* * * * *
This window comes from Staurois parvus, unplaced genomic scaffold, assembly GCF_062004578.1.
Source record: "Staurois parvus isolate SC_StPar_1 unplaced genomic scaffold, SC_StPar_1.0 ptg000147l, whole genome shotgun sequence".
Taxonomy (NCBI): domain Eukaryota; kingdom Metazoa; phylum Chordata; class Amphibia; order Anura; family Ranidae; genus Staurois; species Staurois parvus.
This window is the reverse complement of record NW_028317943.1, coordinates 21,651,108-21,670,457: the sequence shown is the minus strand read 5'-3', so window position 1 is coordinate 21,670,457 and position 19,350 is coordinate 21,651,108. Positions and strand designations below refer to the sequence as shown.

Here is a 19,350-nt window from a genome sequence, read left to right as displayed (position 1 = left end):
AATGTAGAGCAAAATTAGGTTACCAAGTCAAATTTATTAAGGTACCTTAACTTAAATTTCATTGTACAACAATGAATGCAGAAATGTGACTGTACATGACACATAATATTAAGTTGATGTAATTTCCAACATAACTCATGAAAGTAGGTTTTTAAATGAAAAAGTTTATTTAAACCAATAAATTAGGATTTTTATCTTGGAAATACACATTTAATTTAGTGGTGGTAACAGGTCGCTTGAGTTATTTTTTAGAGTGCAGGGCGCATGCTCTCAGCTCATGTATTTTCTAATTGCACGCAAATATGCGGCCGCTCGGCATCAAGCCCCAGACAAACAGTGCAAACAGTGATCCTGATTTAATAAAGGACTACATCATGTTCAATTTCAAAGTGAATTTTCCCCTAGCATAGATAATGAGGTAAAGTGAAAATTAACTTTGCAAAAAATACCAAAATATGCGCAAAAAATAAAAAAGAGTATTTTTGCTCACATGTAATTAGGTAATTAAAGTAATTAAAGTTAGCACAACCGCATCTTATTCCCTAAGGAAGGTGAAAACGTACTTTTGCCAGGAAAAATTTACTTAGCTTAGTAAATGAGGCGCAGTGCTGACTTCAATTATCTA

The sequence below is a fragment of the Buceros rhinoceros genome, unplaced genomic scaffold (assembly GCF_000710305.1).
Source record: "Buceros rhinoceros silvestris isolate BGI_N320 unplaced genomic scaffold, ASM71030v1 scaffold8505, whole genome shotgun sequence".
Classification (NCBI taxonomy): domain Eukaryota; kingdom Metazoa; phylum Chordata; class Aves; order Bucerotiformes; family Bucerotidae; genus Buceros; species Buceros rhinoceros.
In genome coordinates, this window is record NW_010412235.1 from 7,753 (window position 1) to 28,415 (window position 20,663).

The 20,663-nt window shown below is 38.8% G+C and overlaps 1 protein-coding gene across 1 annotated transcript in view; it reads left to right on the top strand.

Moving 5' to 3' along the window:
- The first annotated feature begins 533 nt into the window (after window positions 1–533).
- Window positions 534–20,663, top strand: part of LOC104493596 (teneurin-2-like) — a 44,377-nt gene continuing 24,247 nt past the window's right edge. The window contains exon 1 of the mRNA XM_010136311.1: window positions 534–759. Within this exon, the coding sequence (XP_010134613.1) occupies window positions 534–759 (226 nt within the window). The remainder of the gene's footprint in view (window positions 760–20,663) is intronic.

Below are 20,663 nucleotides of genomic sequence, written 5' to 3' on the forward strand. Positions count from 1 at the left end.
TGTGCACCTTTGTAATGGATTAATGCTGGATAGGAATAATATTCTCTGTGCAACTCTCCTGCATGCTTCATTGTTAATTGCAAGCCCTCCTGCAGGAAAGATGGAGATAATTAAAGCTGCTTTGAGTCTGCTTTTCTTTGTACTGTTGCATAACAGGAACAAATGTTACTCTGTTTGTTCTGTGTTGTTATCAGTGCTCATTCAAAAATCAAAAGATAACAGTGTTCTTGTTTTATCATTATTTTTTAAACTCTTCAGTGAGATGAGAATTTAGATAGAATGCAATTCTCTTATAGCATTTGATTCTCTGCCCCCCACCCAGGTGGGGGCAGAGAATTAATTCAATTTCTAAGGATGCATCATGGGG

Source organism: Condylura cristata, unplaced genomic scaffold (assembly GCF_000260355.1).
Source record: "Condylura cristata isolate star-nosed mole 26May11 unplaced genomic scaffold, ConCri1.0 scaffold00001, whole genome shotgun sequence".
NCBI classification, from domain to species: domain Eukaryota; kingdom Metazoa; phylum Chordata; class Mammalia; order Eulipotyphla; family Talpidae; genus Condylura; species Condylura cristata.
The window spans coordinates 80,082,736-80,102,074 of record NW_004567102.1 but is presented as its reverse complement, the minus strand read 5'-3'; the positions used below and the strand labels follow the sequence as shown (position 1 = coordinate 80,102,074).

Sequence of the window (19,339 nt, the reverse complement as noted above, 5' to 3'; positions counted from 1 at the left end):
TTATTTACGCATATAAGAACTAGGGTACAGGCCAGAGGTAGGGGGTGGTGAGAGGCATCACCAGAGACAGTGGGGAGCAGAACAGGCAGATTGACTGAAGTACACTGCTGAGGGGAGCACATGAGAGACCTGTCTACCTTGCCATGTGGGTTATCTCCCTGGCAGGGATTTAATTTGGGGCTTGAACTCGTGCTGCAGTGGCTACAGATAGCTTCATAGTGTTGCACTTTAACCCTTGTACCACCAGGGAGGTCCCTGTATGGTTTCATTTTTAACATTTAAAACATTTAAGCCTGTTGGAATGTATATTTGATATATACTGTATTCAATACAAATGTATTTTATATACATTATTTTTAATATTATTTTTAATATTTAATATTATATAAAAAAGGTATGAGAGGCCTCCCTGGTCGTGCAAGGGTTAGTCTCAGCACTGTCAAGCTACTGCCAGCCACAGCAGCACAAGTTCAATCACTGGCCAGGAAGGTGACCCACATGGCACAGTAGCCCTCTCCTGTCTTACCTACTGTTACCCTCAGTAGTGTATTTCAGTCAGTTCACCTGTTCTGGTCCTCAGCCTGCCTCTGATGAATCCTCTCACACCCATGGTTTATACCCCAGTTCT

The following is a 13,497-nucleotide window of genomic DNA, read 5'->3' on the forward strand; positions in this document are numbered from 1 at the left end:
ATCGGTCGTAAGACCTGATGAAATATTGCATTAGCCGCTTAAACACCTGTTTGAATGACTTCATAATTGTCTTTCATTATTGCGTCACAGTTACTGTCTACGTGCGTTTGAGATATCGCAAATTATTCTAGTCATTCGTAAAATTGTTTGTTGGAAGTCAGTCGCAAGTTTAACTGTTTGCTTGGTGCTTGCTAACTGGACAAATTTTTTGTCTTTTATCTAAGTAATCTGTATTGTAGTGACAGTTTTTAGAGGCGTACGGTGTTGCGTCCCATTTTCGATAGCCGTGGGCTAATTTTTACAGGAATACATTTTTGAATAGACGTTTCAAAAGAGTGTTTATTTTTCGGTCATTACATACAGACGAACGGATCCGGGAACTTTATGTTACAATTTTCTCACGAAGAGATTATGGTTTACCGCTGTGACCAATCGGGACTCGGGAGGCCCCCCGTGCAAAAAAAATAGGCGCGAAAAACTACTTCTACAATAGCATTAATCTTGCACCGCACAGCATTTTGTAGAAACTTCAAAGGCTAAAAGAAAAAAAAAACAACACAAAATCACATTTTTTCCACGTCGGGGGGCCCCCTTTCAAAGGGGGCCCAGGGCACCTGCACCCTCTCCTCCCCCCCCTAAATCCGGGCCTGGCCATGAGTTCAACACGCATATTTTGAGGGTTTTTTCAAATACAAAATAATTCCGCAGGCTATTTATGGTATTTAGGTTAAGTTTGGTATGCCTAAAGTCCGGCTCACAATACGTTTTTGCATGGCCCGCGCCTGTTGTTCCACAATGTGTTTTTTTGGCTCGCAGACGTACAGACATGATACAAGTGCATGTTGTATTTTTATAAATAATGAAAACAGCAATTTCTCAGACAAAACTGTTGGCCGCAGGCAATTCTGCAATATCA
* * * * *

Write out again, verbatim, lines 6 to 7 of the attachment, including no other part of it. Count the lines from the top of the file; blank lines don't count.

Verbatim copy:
AATGTAGAGCAAAATTAGGTTACCAAGTCAAATTTATTAAGGTACCTTAACTTAAATTTCATTGTACAACAATGAATGCAGAAATGTGACTGTACATGACACATAATATTAAGTTGATGTAATTTCCAACATAACTCATGAAAGTAGGTTTTTAAATGAAAAAGTTTATTTAAACCAATAAATTAGGATTTTTATCTTGGAAATACACATTTAATTTAGTGGTGGTAACAGGTCGCTTGAGTTATTTTTTAGAGTGCAGGGCGCATGCTCTCAGCTCATGTATTTTCTAATTGCACGCAAATATGCGGCCGCTCGGCATCAAGCCCCAGACAAACAGTGCAAACAGTGATCCTGATTTAATAAAGGACTACATCATGTTCAATTTCAAAGTGAATTTTCCCCTAGCATAGATAATGAGGTAAAGTGAAAATTAACTTTGCAAAAAATACCAAAATATGCGCAAAAAATAAAAAAGAGTATTTTTGCTCACATGTAATTAGGTAATTAAAGTAATTAAAGTTAGCACAACCGCATCTTATTCCCTAAGGAAGGTGAAAACGTACTTTTGCCAGGAAAAATTTACTTAGCTTAGTAAATGAGGCGCAGTGCTGACTTCAATTATCTA

The sequence below is a fragment of the Buceros rhinoceros genome, unplaced genomic scaffold (assembly GCF_000710305.1).